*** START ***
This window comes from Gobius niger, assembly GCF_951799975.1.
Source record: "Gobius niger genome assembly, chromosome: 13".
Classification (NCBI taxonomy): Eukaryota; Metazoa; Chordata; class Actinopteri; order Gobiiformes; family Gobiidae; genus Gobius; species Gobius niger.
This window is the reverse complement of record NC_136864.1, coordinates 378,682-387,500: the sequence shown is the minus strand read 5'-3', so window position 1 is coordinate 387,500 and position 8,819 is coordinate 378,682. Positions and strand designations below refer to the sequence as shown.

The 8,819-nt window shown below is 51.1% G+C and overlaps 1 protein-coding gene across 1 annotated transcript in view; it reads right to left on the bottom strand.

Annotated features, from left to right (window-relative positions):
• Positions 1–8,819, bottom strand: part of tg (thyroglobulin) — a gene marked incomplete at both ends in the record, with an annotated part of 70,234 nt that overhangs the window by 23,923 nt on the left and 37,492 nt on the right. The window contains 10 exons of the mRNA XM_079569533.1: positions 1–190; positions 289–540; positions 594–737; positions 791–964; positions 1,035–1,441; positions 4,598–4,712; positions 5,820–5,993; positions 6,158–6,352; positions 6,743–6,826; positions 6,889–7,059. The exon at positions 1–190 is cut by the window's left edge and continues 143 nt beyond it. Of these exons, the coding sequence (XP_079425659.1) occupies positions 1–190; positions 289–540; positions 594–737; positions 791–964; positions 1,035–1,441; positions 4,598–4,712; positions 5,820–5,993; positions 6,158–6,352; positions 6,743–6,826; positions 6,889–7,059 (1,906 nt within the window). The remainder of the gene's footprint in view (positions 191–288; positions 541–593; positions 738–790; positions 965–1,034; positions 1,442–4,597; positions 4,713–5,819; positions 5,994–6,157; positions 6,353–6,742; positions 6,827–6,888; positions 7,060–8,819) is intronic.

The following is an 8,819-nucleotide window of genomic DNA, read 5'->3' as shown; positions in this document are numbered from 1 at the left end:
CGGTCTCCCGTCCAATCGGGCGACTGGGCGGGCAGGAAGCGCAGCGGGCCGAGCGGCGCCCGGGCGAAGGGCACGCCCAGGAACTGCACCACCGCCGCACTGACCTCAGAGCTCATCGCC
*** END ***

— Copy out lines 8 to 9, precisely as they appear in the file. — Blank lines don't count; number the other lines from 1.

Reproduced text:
The following is an 8,819-nucleotide window of genomic DNA, read 5'->3' as shown; positions in this document are numbered from 1 at the left end:
CGGTCTCCCGTCCAATCGGGCGACTGGGCGGGCAGGAAGCGCAGCGGGCCGAGCGGCGCCCGGGCGAAGGGCACGCCCAGGAACTGCACCACCGCCGCACTGACCTCAGAGCTCATCGCC